“In death, only the body dies. Life does not, consciousness does not, reality does not. And the life is never so alive as after death.” Sri Nisargadatta Maharaj, spiritual teacher and philosopher
I received an email from my cousin Burnadette, who was outraged by a TV news story from a network in Great Britain. Watch the video and tell me: Is this an infuriating news story about a two-year-old boy who is addicted to cigarettes—or do you see something more? Let’s look at the facts that were reported here:
- Two-year-old Ardi Rizal of Jakarta, Indonesia is addicted to cigarettes.
- His father introduced him to smoking when he was 18 months old.
- The toddler is a chain smoker who consumes two packs a day.
- Efforts to stop him have failed.
- He throws a tantrum and even becomes ill if he doesn’t get his cigarettes.
- He’s now in government-mandated rehab.
Undeniably, these are the facts, but are they the truth? I know you’re wondering: Aren’t facts the truth? Not always. When we’re standing on Earth’s stage, our vantage point is limited. Often we can’t see beyond the footlights. And rarely can we see what’s going on behind the curtain. But when we climb into the balcony of Earth’s theater, we can see beyond the actors’ peripheral vision. Our vantage point is 360°, broader and often deeper. We can see on all sides of each character and quite frequently, backstage of the entire scene.
This smoking baby drama is fascinating, even on the surface. Anyone who’s watched an infant transition into a toddler expects certain developmental milestones—but smoking? I’ve seen college students, dying (literally) to look more mature, who aren’t as proficient with a cigarette as this baby.
How in the world does an adult teach an 18-month-old to smoke? How do you teach a baby to hold a lit cigarette—let alone twirl it like a baton—without burning himself? How does a two-year-old develop the fine motor skills to light one cigarette with another? How does a toddler learn to deeply inhale and blow out rings of smoke without choking?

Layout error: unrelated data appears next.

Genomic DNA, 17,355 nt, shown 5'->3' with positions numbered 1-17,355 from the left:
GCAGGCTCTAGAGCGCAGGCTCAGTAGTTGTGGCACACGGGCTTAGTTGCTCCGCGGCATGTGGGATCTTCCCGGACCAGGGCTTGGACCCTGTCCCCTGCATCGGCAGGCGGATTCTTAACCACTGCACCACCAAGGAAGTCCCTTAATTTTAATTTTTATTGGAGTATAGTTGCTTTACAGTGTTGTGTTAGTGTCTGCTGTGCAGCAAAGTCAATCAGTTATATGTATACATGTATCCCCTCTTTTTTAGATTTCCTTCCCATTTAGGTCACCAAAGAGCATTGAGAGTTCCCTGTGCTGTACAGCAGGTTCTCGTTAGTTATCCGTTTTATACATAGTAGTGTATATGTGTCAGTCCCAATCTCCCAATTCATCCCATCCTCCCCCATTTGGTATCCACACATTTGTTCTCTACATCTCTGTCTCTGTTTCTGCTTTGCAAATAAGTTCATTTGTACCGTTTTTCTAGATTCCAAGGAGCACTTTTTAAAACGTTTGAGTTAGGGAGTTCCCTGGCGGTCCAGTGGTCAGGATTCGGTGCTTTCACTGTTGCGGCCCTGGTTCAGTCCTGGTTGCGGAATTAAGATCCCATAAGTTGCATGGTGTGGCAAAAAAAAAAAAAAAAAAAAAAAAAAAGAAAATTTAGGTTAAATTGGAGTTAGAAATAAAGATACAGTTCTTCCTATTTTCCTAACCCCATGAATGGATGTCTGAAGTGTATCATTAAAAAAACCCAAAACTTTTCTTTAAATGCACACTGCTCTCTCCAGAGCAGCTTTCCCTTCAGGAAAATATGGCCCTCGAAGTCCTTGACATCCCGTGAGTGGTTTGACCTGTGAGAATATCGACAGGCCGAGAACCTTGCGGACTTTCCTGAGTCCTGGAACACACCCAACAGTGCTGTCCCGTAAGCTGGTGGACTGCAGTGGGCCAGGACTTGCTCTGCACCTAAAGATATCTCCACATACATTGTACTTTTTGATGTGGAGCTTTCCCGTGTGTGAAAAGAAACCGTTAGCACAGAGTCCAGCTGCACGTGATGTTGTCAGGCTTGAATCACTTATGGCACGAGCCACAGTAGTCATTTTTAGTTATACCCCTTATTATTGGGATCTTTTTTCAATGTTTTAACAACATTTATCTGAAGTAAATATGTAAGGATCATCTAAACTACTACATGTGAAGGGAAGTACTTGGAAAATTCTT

Did you see Ardi’s mannerisms? Was I the only one who saw an “old soul” in that young body?
Little Ardi reminded me of a case study I read several years ago. In this case, a toddler in another country stunned his parents by asking where was his wife. They hadn’t a clue what he was talking about. He insisted that he was married, told his parents his name—which wasn’t the name they had given him—his wife’s name and her address, which was in a city that they had never discussed with him. He also gave them details about the home he had shared with his wife, his secret hiding place in that home, and the items he had stashed there.
After the boy had pestered them relentlessly for weeks, the parents decided to prove to him that he had no wife or home elsewhere. After traveling to the nearby town, they were surprised to find a house at the address he’d given them. At that house was a woman the boy instantly recognized and who answered to the name he called her.
He insisted to the frightened woman that he was her husband. She insisted that her husband had died years earlier. Frustrated, the toddler went directly to his hiding place and retrieved the treasures he’d claimed to have stashed there.
What if we really leave Earth alive?
Over the years, I’ve read a number of dramatic (and often traumatic) soul testimonials such as this—including powerful eye-opening stories from those who survived near death experiences. Afterward, they no longer feared death. Most looked forward to it.
In some cultures, elders watch a new baby very carefully, looking deep into the eyes, searching for clues that might reveal which ancestor’s soul is inhabiting this new body. This information provides a different context for scenes such as the one in Jakarta. Plus there’s the accidental discovery of some of my own soul history, which I shared in my metaphysical memoir, EARTH Is the MOTHER of All Drama Queens, that influences my world view.
Most of us believe that every human has a soul, and that our souls live forever. It’s at this juncture that we begin to confuse ourselves: We believe that there is something invisible and immortal inside of us. We believe that it leaves when the body is dead. Or did the body die because it left? Was it, in fact, the Life in the body?
We also believe that we’re not that immortal soul. We are the part that remains here on the planet; we are the carcass.
Since we believe that we are made in God’s image, we’ve concluded that God looks like the mortal part of us rather than the immortal soul. In our confusion, we’ve given God a body, gender and the temperament of a sadistic sociopath whose “behavior” is unpredictable: He grants favor to some of His children, has savagely murdered many, and has promised to torture most throughout all eternity.
No wonder we’re afraid of death.
Believing that we’re going to die—or that we have to do or say something to earn eternal life—doesn’t make it true, and it doesn’t make death fearsome. But if it brings you peace, if it inspires a deeper trust in God, and if it makes sense to you, by all means, believe it.
Nobody has ever come onto Earth’s stage and stayed forever. Have you ever wondered why? Are we immortal souls who have infinite possibilities or mortal bodies with a finite lifespan?
If every soul is leaving his planet alive, but every body will be left behind, which are you?